Timberline Blog

What is a Humidifier and Should My HVAC System Have One?

December 20, 2021 by Timberline

As defined by YourDictionary.com, humidity is “the amount of wetness or water vapor in the air.” There are more technical definitions to be found, but that one sums it up fairly well. Humidity is a feeling you’re probably familiar with, especially if you’ve traveled to just about anywhere east of the Mississippi in the summertime.

HVAC humidifier

The humidity level in your home or business is something you want to be in control of. When there isn’t enough humidity in the air, it can result in dry skin, cracked lips, a greater likelihood of developing nosebleeds, etc. However, when an environment is overly humid, the air can feel damp and uncomfortable, surfaces may feel wet, and it’s much easier for mold to grow.

Benefits of the Right Humidity Level

As Healthline explains, the right amount of humidity can help relieve many conditions affecting the skin and membranes in the body, including:

  • Dry skin
  • Sinus congestion/headache
  • Dry throat
  • Nose irritation
  • Bloody noses
  • Irritated vocal cords
  • Dry cough
  • Cracked lips

And, as long as you keep the humidity at an appropriate level in your home or business, you won’t be encouraging the growth of things like mold, mildew, harmful bacteria and dust mites.

Other Issues Associated with Low Humidity

In addition to how low humidity affects the body, it also affects materials in a home or business. For example, lack of humidity can lead to static electricity build-up and uncomfortable shocks when occupants touch metal items.

Low humidity can also affect products made from wood such as furniture and wood flooring. It can cause them to shrink and crack. With wood floors, this can result in unsightly gaps between boards.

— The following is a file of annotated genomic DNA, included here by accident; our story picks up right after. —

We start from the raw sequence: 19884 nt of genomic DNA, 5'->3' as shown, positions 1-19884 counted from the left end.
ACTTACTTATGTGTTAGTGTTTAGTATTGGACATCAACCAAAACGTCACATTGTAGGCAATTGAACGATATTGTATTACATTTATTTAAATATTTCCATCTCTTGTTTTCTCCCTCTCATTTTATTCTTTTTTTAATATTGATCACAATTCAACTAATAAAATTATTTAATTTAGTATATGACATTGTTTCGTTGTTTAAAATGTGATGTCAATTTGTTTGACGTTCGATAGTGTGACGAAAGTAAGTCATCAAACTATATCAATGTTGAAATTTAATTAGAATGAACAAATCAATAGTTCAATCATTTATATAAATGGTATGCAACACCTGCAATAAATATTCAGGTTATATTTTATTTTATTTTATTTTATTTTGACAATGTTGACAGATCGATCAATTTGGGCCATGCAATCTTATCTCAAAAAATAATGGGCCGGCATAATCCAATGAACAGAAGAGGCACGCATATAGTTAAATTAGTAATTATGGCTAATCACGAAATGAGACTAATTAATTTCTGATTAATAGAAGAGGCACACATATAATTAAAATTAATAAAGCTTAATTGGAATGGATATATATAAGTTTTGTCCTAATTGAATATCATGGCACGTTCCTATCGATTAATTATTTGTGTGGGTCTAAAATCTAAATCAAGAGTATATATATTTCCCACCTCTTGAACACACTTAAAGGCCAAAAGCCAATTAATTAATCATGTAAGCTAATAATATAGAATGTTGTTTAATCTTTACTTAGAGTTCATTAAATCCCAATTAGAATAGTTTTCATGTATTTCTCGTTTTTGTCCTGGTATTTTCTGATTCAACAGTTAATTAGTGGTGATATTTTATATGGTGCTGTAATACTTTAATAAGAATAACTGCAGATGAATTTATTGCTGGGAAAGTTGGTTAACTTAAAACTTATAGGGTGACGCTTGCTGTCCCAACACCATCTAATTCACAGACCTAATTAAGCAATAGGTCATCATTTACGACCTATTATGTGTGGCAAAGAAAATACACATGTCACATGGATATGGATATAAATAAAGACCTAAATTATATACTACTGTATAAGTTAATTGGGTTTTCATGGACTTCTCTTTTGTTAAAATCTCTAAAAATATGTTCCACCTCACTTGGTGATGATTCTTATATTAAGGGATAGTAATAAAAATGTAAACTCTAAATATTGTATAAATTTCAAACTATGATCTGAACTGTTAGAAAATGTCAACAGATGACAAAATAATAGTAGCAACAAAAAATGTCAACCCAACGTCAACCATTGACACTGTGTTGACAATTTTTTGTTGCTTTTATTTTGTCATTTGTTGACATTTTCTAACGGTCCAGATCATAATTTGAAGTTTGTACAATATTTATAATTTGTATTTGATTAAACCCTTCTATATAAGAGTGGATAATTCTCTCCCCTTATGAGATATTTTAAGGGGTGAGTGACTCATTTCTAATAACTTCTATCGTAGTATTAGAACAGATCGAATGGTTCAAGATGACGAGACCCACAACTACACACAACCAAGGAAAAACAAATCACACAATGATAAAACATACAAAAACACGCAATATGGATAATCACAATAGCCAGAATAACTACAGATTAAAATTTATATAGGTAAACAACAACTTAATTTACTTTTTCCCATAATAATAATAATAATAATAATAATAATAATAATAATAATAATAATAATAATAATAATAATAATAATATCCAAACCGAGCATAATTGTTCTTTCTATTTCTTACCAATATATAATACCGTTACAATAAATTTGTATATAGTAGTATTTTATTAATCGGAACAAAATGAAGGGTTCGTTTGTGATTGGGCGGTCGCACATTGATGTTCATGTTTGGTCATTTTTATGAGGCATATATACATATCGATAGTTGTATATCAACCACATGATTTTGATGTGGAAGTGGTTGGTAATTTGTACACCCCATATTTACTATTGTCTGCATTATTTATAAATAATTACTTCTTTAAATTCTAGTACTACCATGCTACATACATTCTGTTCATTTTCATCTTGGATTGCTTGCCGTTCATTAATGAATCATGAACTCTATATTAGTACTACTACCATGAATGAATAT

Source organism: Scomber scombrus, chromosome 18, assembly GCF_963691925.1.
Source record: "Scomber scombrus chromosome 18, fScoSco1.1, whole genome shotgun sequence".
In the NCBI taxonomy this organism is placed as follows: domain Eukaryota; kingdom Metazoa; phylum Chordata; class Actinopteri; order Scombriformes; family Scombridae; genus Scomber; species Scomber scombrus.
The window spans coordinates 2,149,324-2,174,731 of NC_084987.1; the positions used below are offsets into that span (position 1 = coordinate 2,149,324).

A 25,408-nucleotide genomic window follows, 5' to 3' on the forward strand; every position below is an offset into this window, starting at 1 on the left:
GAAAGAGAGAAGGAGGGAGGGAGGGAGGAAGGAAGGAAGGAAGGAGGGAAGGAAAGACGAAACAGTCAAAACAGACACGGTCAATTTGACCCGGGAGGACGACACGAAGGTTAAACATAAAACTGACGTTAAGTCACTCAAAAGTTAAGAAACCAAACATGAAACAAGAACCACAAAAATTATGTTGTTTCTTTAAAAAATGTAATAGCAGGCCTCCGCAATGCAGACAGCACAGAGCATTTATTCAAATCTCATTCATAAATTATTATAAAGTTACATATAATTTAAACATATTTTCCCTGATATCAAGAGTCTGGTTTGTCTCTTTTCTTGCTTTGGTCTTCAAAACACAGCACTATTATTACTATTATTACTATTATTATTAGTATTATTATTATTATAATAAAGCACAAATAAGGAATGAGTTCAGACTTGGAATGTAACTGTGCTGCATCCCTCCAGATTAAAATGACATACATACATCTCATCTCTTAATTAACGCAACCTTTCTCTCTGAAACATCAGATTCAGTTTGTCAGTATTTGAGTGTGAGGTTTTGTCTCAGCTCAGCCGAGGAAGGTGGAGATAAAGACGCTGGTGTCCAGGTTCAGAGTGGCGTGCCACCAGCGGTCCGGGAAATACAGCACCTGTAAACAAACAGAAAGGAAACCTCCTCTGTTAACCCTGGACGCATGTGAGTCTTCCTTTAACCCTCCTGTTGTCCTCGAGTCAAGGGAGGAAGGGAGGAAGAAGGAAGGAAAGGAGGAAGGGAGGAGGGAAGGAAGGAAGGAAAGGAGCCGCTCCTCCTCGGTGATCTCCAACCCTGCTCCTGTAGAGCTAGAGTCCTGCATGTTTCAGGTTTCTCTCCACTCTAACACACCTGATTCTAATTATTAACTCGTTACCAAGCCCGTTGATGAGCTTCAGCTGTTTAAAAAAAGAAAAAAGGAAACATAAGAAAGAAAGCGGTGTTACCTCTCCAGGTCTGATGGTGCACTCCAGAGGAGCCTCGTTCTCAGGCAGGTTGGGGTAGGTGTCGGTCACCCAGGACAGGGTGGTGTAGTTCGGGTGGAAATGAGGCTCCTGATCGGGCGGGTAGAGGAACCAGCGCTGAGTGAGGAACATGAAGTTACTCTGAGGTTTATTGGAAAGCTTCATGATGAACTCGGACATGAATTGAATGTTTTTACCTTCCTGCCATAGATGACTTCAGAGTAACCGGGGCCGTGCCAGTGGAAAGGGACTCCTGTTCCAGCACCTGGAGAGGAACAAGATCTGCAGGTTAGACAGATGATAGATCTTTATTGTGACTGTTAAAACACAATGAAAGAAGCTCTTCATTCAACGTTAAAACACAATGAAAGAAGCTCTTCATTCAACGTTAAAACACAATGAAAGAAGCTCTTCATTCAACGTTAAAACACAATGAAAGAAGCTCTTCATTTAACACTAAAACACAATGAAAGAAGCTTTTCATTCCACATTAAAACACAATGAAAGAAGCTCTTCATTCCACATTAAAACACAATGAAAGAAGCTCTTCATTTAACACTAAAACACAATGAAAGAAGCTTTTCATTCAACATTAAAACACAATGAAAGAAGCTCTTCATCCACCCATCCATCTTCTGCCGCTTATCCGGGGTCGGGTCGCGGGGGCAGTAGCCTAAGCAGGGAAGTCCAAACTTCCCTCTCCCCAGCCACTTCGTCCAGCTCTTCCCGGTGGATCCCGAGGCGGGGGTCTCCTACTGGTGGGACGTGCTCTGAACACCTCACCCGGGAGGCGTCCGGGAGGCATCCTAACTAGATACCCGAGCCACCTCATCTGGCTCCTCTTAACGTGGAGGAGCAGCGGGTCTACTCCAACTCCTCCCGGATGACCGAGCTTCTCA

Maintaining a Comfortable Humidity Level

In Colorado, overly high humidity typically isn’t a problem. Instead, in our “high-desert” climate, it’s much more likely that a business owner or homeowner will want to add moisture to the air in their indoor spaces. This can be done in multiple ways, including having free-standing humidifiers in the room or rooms where you want more moisture in the air.

An excellent approach, in many instances, is to use a humidifier connected to your HVAC (heating, ventilation, air conditioning) system. Called a whole-house humidifier or furnace humidifier, this type of unit moistens the air that is being moved through ductwork to heat the home. This marriage of heat and moisture is ideal since winter air tends to be the driest.

3 Types of Whole-House Humidifiers

There are three types of whole-house humidifiers:

  1. Bypass humidifiers
  2. Flow-through humidifiers
  3. Steam humidifiers

Bypass humidifiers have what’s called a water panel, and they rely on the movement of air from the furnace’s blower flowing over that panel to moisturize the air. They don’t have a fan of their own, and consequently are only raising the humidity when the furnace blower is on. This makes a bypass humidifier more energy efficient than some other types, but the trade-off is that this type of unit is less effective than others.